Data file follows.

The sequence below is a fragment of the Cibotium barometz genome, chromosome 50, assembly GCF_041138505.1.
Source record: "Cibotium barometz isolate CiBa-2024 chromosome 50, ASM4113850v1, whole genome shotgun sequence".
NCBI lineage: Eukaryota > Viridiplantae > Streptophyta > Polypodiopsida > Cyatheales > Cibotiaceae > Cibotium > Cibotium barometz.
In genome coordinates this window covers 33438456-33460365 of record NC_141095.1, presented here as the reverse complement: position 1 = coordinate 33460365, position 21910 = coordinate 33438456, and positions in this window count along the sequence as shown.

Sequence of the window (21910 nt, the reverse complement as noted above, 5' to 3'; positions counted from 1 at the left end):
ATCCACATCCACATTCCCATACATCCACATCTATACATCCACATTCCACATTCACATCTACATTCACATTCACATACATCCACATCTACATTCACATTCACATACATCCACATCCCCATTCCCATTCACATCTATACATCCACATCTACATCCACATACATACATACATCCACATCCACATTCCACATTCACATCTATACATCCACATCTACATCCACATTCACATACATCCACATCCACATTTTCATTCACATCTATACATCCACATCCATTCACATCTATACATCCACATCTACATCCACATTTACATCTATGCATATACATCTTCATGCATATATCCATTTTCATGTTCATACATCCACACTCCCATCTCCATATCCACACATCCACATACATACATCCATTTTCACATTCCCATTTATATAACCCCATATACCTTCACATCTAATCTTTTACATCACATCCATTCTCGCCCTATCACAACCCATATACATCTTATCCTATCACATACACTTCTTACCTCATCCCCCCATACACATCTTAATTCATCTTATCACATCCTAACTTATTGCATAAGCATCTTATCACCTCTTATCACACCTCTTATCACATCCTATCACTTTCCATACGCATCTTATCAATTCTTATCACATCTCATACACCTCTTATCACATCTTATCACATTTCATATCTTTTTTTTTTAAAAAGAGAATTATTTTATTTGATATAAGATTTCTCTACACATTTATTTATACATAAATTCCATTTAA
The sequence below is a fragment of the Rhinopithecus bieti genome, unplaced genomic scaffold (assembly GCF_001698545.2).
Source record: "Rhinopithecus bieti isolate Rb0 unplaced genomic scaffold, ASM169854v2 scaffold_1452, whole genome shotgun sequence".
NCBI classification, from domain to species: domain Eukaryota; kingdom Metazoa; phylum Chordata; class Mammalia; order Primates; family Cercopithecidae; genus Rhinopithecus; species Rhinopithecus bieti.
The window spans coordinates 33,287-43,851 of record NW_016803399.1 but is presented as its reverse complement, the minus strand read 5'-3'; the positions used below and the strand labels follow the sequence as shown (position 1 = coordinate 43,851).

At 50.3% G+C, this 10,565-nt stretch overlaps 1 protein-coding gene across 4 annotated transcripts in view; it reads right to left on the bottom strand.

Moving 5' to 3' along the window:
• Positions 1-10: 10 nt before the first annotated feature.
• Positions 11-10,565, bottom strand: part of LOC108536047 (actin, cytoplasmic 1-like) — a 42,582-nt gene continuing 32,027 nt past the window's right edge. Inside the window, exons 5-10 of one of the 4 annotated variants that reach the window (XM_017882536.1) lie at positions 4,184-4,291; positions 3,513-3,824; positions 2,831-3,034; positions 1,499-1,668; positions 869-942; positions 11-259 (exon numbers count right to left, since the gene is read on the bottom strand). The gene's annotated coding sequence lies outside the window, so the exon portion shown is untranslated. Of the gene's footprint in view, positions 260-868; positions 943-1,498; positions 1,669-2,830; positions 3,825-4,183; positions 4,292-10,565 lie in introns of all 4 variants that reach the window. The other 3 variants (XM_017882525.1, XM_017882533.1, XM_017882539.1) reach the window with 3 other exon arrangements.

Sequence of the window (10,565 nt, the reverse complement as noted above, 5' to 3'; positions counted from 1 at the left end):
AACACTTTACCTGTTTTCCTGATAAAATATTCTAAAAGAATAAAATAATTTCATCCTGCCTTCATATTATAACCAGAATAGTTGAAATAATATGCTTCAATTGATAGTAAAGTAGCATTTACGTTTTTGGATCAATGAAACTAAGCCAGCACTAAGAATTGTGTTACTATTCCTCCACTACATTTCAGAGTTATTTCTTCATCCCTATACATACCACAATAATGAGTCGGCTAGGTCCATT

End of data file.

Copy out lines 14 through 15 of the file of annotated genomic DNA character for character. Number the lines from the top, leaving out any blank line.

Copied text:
• Positions 11-10,565, bottom strand: part of LOC108536047 (actin, cytoplasmic 1-like) — a 42,582-nt gene continuing 32,027 nt past the window's right edge. Inside the window, exons 5-10 of one of the 4 annotated variants that reach the window (XM_017882536.1) lie at positions 4,184-4,291; positions 3,513-3,824; positions 2,831-3,034; positions 1,499-1,668; positions 869-942; positions 11-259 (exon numbers count right to left, since the gene is read on the bottom strand). The gene's annotated coding sequence lies outside the window, so the exon portion shown is untranslated. Of the gene's footprint in view, positions 260-868; positions 943-1,498; positions 1,669-2,830; positions 3,825-4,183; positions 4,292-10,565 lie in introns of all 4 variants that reach the window. The other 3 variants (XM_017882525.1, XM_017882533.1, XM_017882539.1) reach the window with 3 other exon arrangements.

Sequence of the window (10,565 nt, the reverse complement as noted above, 5' to 3'; positions counted from 1 at the left end):